Distance and Proximity

Exhibition from Sept 07 – Nov 24, 1996

Church at Hohenzollernplatz, Nassauische Strasse 66/67, 10717 Berlin, Germany

‘Distance and Proximity’ is the theme that Eva Koethen has chosen for her exhibition. We already encounter it in this room: painted panels adorned with objects feature on the floor in the main entrance, appear from behind pillars in the side entrance – they do not only embellish walls, but hold sway over the interior of the church. What emerges is a play between bench and floor, way and obstacle, front and back, man and work of art, and, last but not least, between art and art – Koethen versus Freyer, Koethen versus Hahn, and Koethen versus Höger.

What we have the privilege to see is a kind of retrospective of works of art produced over the last twelve years. It allows us to follow the questions the artist has sought to address in this period.
Painting is action for Eva Koethen. It is a correlation that the beholder may find difficult to grasp. Strictly speaking, it is only the object that interferes between the canvas and the painter’s hand.
Already in her early work, characterised by non-representational, multi-layered spaces dominated by bright, yet cool colours, the object constituted the one constant, was perhaps focus point of the respective compositions, at the same time evidence of the closeness of everyday life. What followed was the microchip. As devices that can compress information to the highest degree possible, they stand for the abstraction, more precisely the alienation of the object. Indeed, it is only by way of the photograph that the object can return, albeit in aesthetic form. The later examples have a twofold significance: on the one hand, they have a direct link to everyday life; on the other hand, they most likely have been used to the limit and hence signify uselessness. Seen otherwise, they embody expectation. I believe that Eva Koethen’s encounter with Japan and that of Zen, in particular, has coined her art. Japanese culture has taught her to distinguish between vita contemplativa and vita active and to maintain contemplation and action – contrary to Western culture – as two separate poles: hence the title – ‘It can only be found in transition …’ – of the catalogue accompanying her 1991 exhibition.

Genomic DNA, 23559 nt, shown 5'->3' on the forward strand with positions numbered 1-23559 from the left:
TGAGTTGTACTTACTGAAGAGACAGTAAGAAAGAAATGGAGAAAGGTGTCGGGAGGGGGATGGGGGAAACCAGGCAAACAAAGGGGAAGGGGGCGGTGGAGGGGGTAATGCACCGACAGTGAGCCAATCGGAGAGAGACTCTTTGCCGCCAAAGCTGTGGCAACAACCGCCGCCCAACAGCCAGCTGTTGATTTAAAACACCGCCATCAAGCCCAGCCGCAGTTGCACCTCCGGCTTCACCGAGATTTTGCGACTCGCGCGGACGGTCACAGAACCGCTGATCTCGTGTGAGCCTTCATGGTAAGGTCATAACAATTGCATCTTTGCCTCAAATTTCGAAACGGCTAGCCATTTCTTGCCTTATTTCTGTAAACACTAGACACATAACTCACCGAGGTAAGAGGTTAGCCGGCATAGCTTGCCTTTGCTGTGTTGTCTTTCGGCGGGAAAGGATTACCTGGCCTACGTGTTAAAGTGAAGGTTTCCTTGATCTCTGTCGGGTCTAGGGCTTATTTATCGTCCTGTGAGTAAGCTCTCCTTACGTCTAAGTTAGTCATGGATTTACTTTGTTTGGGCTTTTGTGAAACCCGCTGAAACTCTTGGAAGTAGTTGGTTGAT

‘Why show what only wants to reveal itself at a later point?’ – There has to be enough time for encounters, for objects to meet the canvas, for the ego of the contemplating artist, the hand ready to paint. This does not happen without standstills: ‘When I no longer paint, no longer love this action, when I lose in momentum, no longer control the paint, but start to fiddle with the pigments’, the artist confesses, ‘then the process of painting comes to a standstill.’ On the other hand: ‘Each step other than calculated action, which follows a linear path and leads to nothing, is worth a feast. Let us celebrate these – in distance and proximity.
(Excerpts from the opening speech by Manfred Richter, Art Service of Berlin Cathedral)